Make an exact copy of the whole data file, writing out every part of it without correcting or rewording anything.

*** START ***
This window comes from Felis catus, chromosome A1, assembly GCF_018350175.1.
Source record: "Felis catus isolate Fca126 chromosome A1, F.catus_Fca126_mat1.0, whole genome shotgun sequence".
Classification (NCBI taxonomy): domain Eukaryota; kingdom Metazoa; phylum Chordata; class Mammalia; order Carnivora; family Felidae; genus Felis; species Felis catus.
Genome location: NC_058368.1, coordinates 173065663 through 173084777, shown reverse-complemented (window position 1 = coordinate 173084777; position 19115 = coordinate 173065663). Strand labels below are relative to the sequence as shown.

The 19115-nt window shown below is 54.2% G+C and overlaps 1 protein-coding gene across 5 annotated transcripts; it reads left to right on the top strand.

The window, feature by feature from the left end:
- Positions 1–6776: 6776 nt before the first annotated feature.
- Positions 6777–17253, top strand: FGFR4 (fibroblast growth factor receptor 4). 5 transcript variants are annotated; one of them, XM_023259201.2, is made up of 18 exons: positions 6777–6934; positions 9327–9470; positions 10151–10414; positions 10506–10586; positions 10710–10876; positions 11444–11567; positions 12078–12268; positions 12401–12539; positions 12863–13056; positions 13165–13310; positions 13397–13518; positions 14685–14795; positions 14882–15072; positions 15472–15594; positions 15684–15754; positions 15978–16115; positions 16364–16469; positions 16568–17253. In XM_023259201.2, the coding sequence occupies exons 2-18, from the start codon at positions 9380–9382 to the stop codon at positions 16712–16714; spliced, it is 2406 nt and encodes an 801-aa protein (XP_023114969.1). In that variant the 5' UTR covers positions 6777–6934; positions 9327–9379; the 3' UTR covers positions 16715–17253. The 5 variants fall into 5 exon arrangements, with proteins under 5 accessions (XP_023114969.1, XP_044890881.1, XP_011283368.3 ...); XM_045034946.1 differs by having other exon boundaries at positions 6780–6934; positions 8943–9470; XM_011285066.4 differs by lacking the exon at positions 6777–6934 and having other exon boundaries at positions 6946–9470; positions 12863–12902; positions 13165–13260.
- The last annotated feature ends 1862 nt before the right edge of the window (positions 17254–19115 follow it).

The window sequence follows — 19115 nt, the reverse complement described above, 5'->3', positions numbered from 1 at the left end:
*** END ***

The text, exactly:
This window comes from Felis catus, chromosome A1, assembly GCF_018350175.1.
Source record: "Felis catus isolate Fca126 chromosome A1, F.catus_Fca126_mat1.0, whole genome shotgun sequence".
Classification (NCBI taxonomy): domain Eukaryota; kingdom Metazoa; phylum Chordata; class Mammalia; order Carnivora; family Felidae; genus Felis; species Felis catus.
Genome location: NC_058368.1, coordinates 173065663 through 173084777, shown reverse-complemented (window position 1 = coordinate 173084777; position 19115 = coordinate 173065663). Strand labels below are relative to the sequence as shown.

The 19115-nt window shown below is 54.2% G+C and overlaps 1 protein-coding gene across 5 annotated transcripts; it reads left to right on the top strand.

The window, feature by feature from the left end:
- Positions 1–6776: 6776 nt before the first annotated feature.
- Positions 6777–17253, top strand: FGFR4 (fibroblast growth factor receptor 4). 5 transcript variants are annotated; one of them, XM_023259201.2, is made up of 18 exons: positions 6777–6934; positions 9327–9470; positions 10151–10414; positions 10506–10586; positions 10710–10876; positions 11444–11567; positions 12078–12268; positions 12401–12539; positions 12863–13056; positions 13165–13310; positions 13397–13518; positions 14685–14795; positions 14882–15072; positions 15472–15594; positions 15684–15754; positions 15978–16115; positions 16364–16469; positions 16568–17253. In XM_023259201.2, the coding sequence occupies exons 2-18, from the start codon at positions 9380–9382 to the stop codon at positions 16712–16714; spliced, it is 2406 nt and encodes an 801-aa protein (XP_023114969.1). In that variant the 5' UTR covers positions 6777–6934; positions 9327–9379; the 3' UTR covers positions 16715–17253. The 5 variants fall into 5 exon arrangements, with proteins under 5 accessions (XP_023114969.1, XP_044890881.1, XP_011283368.3 ...); XM_045034946.1 differs by having other exon boundaries at positions 6780–6934; positions 8943–9470; XM_011285066.4 differs by lacking the exon at positions 6777–6934 and having other exon boundaries at positions 6946–9470; positions 12863–12902; positions 13165–13260.
- The last annotated feature ends 1862 nt before the right edge of the window (positions 17254–19115 follow it).

The window sequence follows — 19115 nt, the reverse complement described above, 5'->3', positions numbered from 1 at the left end: